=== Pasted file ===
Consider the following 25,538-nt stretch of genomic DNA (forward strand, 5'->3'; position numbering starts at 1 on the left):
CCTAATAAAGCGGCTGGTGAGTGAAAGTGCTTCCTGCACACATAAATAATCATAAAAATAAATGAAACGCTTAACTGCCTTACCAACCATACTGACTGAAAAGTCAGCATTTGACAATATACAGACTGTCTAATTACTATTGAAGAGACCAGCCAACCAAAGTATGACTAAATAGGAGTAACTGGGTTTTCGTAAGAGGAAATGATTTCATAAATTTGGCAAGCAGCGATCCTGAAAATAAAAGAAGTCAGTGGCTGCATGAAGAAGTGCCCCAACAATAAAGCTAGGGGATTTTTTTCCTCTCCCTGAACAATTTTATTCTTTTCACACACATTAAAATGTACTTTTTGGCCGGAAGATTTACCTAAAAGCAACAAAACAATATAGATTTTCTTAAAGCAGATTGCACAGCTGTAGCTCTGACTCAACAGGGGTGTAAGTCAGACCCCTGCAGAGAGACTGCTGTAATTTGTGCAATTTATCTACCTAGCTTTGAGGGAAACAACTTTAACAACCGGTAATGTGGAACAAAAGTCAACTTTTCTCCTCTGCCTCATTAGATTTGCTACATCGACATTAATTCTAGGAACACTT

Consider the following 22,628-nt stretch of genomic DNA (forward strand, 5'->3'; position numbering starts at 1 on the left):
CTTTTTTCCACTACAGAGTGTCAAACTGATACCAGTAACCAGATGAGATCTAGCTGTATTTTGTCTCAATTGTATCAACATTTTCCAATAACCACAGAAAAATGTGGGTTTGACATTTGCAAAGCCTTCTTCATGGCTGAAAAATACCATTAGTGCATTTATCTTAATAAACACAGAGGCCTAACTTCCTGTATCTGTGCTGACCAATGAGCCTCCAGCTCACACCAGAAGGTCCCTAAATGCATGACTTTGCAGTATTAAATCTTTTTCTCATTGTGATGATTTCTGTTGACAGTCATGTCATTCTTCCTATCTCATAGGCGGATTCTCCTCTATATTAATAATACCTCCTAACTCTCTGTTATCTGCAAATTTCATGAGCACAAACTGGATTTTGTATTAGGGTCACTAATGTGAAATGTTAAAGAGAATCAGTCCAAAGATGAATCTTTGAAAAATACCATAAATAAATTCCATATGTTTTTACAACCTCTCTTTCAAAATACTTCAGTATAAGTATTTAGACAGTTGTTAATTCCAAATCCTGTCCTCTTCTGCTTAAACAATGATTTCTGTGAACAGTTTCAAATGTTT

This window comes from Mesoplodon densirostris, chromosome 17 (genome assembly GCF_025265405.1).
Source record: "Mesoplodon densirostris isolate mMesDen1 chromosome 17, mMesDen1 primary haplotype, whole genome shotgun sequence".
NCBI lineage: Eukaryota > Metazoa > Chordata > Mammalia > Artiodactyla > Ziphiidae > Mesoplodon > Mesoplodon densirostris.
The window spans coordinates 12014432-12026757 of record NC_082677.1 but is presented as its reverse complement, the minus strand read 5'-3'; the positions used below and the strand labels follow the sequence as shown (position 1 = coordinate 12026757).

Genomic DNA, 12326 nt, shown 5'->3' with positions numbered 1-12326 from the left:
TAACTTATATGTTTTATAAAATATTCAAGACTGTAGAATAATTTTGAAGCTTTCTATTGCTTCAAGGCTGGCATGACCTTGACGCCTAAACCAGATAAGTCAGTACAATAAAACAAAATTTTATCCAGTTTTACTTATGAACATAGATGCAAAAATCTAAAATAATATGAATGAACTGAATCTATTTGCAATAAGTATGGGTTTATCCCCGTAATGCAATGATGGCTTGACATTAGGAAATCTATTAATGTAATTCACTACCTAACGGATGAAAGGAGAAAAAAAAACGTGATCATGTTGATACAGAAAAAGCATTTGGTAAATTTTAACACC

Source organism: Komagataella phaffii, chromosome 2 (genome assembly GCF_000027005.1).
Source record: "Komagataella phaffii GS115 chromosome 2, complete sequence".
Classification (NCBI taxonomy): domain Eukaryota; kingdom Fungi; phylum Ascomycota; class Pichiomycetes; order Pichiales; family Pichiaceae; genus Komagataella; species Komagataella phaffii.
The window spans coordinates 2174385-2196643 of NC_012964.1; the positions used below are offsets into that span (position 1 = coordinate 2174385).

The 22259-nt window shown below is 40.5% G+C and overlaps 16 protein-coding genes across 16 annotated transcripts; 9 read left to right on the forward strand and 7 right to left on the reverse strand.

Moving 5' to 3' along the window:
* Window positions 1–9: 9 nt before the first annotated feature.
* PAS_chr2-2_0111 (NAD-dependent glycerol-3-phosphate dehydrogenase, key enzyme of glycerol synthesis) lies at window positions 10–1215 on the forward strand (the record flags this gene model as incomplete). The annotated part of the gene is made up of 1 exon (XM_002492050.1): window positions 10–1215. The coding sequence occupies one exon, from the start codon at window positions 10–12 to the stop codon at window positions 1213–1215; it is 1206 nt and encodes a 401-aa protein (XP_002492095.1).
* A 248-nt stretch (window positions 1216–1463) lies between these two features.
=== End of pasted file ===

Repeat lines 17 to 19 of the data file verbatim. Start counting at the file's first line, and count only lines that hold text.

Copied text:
* Window positions 1–9: 9 nt before the first annotated feature.
* PAS_chr2-2_0111 (NAD-dependent glycerol-3-phosphate dehydrogenase, key enzyme of glycerol synthesis) lies at window positions 10–1215 on the forward strand (the record flags this gene model as incomplete). The annotated part of the gene is made up of 1 exon (XM_002492050.1): window positions 10–1215. The coding sequence occupies one exon, from the start codon at window positions 10–12 to the stop codon at window positions 1213–1215; it is 1206 nt and encodes a 401-aa protein (XP_002492095.1).
* A 248-nt stretch (window positions 1216–1463) lies between these two features.